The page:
Parties are particularly prevalent during the winter holiday season, but many people do not need a special reason to get together and enjoy a few drinks. When those social gatherings occur in a home, the host is often the provider of both food and drinks. In these situations, the question is whether a social host is responsible for the actions of a drunk guest, either during or after the party.
For example, imagine that you are hosting a large New Year’s Eve party. You have invited all of your friends, and almost everyone accepted the invitation. Your home is full of people who may not know one another, and alcohol is consumed as a social lubricant. Everyone is having a great time, eating and drinking and enjoying the night. Unfortunately, because it is your party and there are a lot of guests, you have not been able to closely observe to ensure that no one is becoming too intoxicated. A few hours after the ball has dropped and the party has ended, you receive a call that one of your guests had too much to drink at the party and was involved in a car accident on their way home.
In some states, under social host liability, you could potentially be held liable for the accident and forced to pay some or even all of the damages. The theory behind such laws is that the social host has at least some control over the amount of alcohol consumed by his or her guests. Of course, as the above example illustrates, that is not always the case, since it is difficult to keep track of every guest’s alcohol consumption in a large party. In addition, it is not often easy for party hosts to even track when a guest has departed for home.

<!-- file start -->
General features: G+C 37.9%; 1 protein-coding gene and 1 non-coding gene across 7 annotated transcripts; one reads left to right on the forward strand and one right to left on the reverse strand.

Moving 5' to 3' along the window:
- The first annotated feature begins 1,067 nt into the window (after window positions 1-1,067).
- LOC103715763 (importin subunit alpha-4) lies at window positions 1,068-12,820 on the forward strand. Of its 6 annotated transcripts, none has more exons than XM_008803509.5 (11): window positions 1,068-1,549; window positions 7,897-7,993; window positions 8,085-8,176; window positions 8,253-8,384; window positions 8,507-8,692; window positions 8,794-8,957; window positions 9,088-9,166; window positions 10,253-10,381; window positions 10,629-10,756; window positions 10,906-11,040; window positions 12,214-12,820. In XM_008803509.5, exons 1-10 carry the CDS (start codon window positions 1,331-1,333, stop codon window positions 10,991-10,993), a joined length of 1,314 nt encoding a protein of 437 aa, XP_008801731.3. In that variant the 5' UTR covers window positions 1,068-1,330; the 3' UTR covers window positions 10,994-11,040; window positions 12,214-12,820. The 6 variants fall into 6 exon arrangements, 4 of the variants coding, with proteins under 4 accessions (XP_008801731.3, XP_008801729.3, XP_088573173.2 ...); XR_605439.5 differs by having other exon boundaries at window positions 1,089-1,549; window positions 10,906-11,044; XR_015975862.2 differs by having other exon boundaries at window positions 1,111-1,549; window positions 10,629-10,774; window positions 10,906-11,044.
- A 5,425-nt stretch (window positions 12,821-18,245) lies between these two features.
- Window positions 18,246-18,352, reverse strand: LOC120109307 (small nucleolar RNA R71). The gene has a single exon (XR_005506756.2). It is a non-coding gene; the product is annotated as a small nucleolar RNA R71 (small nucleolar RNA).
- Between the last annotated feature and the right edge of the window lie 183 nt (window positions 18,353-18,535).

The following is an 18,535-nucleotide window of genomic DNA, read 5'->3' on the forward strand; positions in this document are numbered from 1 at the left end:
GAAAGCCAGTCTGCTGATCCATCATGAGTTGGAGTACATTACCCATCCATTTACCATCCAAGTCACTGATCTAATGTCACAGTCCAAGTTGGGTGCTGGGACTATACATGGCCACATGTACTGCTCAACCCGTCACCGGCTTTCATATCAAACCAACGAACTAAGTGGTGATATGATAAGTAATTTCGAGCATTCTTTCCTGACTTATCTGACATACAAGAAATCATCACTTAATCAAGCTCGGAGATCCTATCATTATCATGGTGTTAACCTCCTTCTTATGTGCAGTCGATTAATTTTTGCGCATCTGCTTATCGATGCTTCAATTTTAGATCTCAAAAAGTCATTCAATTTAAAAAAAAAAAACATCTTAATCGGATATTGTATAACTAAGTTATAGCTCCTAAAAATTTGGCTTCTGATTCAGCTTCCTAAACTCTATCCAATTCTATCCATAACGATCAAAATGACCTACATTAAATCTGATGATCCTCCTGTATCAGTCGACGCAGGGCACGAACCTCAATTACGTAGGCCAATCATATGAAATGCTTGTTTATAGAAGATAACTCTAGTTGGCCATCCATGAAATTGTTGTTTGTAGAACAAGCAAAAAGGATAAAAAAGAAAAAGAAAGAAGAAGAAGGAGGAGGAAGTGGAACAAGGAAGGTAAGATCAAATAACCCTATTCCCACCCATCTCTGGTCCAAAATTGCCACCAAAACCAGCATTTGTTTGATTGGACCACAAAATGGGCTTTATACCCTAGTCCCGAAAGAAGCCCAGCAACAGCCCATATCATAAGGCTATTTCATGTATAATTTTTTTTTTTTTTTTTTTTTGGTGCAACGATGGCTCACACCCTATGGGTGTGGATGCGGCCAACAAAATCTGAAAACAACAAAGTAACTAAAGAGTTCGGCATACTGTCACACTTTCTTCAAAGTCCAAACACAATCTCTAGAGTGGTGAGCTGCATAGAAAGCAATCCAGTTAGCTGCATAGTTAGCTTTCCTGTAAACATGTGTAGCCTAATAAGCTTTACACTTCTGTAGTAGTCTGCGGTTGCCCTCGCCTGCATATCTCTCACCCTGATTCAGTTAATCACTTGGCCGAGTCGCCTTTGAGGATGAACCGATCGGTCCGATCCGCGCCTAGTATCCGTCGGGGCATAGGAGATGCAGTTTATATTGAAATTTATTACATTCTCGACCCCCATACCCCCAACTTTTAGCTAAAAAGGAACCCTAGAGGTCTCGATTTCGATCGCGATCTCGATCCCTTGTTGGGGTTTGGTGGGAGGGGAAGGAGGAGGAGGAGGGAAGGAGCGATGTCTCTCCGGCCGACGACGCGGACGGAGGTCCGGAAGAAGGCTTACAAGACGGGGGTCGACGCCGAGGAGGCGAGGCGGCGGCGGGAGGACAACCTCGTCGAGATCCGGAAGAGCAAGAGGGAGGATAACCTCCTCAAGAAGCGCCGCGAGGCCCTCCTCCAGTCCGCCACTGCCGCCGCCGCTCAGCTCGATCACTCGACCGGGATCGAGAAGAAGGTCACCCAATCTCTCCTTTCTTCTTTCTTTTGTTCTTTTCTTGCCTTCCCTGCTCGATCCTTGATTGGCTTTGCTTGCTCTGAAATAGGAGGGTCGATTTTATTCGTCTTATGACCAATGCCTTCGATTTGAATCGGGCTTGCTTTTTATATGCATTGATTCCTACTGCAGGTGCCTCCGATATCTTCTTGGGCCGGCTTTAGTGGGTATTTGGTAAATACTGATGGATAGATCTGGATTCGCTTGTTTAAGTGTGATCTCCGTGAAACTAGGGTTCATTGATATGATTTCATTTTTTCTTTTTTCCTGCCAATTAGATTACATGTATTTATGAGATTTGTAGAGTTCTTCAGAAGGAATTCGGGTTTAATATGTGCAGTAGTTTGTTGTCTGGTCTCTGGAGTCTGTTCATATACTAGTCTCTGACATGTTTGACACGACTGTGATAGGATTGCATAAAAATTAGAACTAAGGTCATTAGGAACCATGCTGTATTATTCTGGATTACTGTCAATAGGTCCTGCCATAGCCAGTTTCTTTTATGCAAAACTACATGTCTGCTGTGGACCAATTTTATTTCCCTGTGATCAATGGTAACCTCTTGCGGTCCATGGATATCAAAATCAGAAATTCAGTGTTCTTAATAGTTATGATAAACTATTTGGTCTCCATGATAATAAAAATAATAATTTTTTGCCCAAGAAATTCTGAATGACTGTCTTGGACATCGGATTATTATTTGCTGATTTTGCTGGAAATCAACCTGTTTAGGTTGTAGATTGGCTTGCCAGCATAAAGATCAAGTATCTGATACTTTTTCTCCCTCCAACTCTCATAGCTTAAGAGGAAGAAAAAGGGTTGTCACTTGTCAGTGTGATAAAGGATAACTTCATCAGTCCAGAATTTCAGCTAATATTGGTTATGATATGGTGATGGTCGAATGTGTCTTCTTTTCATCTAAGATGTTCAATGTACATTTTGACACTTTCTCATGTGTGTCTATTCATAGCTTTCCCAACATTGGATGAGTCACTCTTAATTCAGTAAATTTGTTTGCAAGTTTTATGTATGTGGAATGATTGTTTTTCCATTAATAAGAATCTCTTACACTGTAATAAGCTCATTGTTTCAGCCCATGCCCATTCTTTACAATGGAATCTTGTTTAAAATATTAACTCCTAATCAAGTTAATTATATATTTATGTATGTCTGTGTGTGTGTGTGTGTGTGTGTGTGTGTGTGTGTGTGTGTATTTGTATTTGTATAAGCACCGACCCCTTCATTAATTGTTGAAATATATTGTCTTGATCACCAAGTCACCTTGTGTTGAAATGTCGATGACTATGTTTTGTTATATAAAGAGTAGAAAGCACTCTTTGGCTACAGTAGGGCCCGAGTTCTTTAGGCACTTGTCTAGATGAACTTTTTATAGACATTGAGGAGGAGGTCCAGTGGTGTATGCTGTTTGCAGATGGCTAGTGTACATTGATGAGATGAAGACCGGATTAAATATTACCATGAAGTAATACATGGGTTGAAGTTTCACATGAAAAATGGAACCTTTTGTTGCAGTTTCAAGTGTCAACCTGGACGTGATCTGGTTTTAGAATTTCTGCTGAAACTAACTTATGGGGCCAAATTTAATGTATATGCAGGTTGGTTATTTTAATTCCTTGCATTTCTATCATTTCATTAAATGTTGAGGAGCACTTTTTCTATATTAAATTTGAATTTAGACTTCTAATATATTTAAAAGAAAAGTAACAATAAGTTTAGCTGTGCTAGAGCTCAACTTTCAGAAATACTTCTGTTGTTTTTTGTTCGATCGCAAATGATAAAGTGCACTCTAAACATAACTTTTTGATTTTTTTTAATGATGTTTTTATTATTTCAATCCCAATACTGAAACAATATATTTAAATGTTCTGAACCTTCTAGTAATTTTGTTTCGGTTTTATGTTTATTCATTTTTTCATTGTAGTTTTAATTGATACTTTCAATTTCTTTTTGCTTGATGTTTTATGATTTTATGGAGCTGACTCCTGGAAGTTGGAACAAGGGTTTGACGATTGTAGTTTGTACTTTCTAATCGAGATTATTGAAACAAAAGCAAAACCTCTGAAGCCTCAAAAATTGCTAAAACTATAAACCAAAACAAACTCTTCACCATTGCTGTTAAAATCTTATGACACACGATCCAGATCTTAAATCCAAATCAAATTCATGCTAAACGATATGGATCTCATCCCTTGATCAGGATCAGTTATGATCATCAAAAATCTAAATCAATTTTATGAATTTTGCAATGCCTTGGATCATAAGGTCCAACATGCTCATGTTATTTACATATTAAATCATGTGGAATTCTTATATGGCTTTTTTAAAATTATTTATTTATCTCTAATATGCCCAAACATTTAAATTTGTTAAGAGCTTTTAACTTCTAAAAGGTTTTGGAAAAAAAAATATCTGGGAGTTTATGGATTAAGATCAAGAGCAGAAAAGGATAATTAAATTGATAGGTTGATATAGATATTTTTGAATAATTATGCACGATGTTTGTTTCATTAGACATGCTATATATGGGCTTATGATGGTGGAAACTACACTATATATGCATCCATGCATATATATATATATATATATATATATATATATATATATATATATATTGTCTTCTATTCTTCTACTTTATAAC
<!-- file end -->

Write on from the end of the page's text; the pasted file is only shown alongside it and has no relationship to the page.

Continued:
In California, you cannot be found liable in a civil suit as a social host if a party guest injures someone else or causes property damage. However, it should be noted that a party host may be found civilly liable for serving alcohol to someone under the age of 21, particularly if they knew the person was not old enough to drink.
However, while there is generally not civil liability for social hosts, that does not mean they are completely off the hook. Social hosts may still face criminal charges for furnishing alcohol to someone who is clearly intoxicated or to a minor if the minor has a sufficient blood alcohol concentration. In fact, the minor does not even need to cause any damage or injury anyone for a social host to face criminal charges, because it is illegal in California to provide alcohol to anyone underage.
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